Twitter reports its slowest growth since going public. The social media network missed analysts' expectations for revenue growth and user additions during the fourth quarter, as advertising sales slumped. On the upside, new research shows that President Trump's liberal use of the platform as a bully pulpit is reviving sign-ups. (Reuters, Fortune)
Snap Inc. signs big contract with Amazon's cloud division. The messaging app's IPO documents revealed its big dependence on Google's cloud services operation, which it will pay $2 billion over the next five years to run its services. In an updated filing made public early Thursday, Snap revealed that it's also relying heavily on Amazon Web Services, with a $1 billion contract over roughly the same time period. (Fortune)
You won't find any human employees at these Bank of America branches. The financial services giant has opened three completely automated branches over the past month. The locations feature ATMs and video-conferencing equipment that allows customers to chat with employees at other branches. (Fortune)
GM's autonomous car division is testing a ride-sharing app. Cruise Automation employees are piloting a service for requesting rides in self-driving versions of the Chevrolet Bolt electric vehicle. Cruise was acquired by General Motors last year for $1 billion, alongside the automaker's big investment in Uber's best-known ride-sharing rival, Lyft. (Fortune)
Oracle will settle with ex-employee who questioned cloud accounting practices. The software giant says it has come to terms with a former finance manager who sued it late last year over how the company reports on sales of its cloud applications and services. The case illustrates how difficult it has been for some traditional software companies to represent growth as more of their sales transform from on-site license to cloud services. (Computerworld)
A new hire is reviving speculation about Apple's TV business. Timothy Twerdahl, who used to head Amazon's Fire TV business, has joined Apple as vice president overseeing Apple TV product marketing. Apple CEO Tim Cook has been pretty mum about the company's future plans, but the move could signal progress. (Fortune)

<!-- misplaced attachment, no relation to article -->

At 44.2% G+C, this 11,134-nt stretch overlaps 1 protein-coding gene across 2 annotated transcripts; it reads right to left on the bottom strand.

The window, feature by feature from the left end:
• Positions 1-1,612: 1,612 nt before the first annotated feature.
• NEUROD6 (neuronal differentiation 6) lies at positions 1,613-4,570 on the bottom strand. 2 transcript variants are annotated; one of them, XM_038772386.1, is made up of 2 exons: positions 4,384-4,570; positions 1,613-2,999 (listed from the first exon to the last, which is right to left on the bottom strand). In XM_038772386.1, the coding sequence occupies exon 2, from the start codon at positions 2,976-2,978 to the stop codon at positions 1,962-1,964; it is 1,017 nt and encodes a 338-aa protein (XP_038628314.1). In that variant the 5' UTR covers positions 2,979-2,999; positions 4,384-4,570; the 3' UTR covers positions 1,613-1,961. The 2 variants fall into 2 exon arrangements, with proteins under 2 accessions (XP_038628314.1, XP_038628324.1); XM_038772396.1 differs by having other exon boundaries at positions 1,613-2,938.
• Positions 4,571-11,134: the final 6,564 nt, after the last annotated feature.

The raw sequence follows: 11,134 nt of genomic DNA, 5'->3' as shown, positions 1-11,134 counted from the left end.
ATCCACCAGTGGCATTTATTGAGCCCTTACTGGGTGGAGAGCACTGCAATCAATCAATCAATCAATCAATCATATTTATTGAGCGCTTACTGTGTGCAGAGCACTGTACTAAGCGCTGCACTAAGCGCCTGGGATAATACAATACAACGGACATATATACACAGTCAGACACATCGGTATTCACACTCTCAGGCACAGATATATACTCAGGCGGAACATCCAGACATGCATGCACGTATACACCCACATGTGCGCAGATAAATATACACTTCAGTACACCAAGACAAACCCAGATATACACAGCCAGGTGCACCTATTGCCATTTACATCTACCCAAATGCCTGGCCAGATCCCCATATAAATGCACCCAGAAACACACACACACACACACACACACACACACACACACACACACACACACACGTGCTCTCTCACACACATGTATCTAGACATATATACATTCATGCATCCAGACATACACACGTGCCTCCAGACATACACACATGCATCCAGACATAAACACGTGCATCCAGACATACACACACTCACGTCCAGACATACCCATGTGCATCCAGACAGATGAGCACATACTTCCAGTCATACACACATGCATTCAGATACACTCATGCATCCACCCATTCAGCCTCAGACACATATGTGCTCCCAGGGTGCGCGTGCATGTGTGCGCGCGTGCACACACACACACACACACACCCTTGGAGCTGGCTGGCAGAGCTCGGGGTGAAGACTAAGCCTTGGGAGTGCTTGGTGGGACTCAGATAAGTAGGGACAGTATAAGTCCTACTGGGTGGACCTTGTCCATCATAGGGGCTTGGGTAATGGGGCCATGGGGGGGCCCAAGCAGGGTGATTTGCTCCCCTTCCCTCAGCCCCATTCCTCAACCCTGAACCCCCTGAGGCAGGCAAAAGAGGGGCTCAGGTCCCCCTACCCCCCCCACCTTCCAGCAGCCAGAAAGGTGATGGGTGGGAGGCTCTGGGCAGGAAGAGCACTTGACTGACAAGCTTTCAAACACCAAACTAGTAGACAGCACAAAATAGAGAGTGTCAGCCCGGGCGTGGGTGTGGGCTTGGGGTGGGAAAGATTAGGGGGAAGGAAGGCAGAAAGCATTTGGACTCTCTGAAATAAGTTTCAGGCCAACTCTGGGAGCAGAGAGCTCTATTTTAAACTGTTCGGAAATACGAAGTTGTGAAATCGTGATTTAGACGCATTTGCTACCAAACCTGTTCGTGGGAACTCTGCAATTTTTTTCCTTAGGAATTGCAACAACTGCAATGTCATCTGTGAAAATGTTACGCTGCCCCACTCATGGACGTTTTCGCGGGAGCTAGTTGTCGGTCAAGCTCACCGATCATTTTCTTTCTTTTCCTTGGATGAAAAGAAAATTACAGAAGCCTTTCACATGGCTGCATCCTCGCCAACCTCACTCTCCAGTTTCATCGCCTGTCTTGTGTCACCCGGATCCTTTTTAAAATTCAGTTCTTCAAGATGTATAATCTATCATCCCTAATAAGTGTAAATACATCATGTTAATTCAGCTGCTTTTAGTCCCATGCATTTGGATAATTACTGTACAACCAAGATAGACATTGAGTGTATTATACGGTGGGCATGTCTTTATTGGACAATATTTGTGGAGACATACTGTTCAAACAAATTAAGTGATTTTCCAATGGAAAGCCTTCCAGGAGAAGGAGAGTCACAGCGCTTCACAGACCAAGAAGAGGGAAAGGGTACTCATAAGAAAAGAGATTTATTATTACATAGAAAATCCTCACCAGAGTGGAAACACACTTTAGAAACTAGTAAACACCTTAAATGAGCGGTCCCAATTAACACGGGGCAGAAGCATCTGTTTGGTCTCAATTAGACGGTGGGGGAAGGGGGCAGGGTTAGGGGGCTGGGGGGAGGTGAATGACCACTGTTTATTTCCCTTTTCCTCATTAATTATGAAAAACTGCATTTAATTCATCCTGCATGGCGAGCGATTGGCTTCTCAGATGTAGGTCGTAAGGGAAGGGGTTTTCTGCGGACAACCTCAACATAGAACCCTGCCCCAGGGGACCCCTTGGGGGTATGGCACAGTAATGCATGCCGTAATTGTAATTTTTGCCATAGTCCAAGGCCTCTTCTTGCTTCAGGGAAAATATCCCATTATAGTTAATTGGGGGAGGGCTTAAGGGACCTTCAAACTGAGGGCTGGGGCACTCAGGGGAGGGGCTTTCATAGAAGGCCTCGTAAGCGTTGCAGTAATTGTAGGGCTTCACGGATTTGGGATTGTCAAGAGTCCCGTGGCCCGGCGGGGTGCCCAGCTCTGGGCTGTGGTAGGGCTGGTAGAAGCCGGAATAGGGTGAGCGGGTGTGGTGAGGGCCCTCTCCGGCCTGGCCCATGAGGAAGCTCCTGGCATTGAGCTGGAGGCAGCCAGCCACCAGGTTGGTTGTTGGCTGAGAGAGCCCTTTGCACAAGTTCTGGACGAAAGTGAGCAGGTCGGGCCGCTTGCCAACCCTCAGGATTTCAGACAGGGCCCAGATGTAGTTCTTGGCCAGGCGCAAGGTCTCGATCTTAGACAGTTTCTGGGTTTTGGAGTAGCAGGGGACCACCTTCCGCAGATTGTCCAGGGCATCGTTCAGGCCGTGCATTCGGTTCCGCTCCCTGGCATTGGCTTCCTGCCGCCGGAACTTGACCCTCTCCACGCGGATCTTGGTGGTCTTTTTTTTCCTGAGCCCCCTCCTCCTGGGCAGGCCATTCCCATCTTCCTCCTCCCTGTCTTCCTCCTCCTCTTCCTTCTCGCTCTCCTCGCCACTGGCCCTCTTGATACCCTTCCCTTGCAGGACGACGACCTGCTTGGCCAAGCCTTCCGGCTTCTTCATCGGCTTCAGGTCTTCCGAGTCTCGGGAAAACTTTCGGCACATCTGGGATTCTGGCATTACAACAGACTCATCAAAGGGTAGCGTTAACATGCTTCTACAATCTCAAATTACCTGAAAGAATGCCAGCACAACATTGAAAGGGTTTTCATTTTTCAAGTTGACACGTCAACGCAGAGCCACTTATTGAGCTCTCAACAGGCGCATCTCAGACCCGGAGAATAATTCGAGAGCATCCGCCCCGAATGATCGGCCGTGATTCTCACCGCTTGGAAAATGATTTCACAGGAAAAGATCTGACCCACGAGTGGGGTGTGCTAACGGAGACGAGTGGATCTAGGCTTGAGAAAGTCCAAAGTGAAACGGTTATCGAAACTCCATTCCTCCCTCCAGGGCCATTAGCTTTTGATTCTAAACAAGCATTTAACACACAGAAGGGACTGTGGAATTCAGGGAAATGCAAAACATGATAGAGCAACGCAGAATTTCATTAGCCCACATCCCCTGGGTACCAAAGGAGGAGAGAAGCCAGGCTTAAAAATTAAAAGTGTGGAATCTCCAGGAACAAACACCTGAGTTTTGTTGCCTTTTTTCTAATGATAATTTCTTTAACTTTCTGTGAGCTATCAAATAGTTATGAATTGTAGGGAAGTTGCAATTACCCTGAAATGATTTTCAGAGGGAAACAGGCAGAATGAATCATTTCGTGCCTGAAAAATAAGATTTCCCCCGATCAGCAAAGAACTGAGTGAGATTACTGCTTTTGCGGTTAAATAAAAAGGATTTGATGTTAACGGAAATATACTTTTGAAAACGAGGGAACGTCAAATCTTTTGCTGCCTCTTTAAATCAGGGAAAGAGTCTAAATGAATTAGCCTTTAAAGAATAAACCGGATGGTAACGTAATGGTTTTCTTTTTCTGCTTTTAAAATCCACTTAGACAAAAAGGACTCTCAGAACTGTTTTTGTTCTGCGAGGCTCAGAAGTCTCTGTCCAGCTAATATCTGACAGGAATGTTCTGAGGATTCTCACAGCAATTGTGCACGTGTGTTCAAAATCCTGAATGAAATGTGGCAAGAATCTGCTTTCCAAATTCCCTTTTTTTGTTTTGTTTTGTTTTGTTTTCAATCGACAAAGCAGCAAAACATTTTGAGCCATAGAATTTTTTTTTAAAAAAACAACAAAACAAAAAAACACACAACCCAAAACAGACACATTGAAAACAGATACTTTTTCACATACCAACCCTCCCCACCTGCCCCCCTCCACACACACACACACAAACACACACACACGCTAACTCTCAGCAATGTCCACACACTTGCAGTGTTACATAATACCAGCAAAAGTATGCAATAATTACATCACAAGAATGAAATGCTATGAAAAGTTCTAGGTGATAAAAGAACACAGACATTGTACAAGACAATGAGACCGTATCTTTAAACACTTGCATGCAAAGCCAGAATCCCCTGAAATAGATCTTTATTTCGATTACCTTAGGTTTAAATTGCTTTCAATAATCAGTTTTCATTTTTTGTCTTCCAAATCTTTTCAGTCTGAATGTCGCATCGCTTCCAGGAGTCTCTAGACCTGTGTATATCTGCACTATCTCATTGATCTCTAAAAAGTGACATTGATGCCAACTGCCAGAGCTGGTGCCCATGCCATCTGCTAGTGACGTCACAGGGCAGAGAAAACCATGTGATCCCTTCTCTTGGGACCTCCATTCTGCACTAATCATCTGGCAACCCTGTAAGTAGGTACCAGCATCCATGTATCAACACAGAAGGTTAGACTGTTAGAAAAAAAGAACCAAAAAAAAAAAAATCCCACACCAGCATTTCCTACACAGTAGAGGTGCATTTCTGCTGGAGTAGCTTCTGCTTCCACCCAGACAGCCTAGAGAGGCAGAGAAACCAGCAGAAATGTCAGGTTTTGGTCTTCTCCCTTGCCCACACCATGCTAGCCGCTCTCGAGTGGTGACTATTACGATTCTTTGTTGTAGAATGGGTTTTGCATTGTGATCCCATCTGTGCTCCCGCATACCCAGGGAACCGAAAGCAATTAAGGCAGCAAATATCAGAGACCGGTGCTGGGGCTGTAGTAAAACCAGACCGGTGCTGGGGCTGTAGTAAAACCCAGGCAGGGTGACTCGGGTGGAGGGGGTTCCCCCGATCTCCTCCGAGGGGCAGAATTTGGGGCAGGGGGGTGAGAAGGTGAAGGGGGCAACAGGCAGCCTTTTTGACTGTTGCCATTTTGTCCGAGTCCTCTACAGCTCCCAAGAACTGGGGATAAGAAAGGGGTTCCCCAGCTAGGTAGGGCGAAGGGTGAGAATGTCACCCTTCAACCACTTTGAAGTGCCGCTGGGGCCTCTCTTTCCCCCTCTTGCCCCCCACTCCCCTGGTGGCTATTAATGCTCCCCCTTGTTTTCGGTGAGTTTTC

Get ready for an onslaught of smartwatches. The next version of Google's Android operating system is due Friday, and U.S. carriers AT&T, T-Mobile, and Verizon are announcing deals on wrist-worn devices that run it. BTW, even though Apple doesn't share sales figures for Apple Watch, new data suggests it sold 6 million last quarter. (Fortune, Fortune)
IN CASE YOU MISSED IT
GE Wants 5,000 More Women to Launch Their Tech Careers There, by Lucinda Shen
Why Your Company Could Be Wrong About Cyber Risks, by Geoffrey Smith
Facebook Takes Steps to Ban Discriminatory Ads, by Jonathan Vanian
Tesla Eyes India, by Kirsten Korosec
Can Border Agents Ask for Your Facebook Feed? by Jeff John Roberts
Why Facebook Could Be Snapchat's Biggest Threat, by Sunny Dhillon
ONE MORE THING
This is what makes Nike's self-lacing sneakers work. The company's $720 HyperAdapt 1.0 may look like ordinary athletic shoes, but each pair is chock-full of sensors that dictate and adjust the fit automatically—without requiring the wearer to bend over. (Fortune)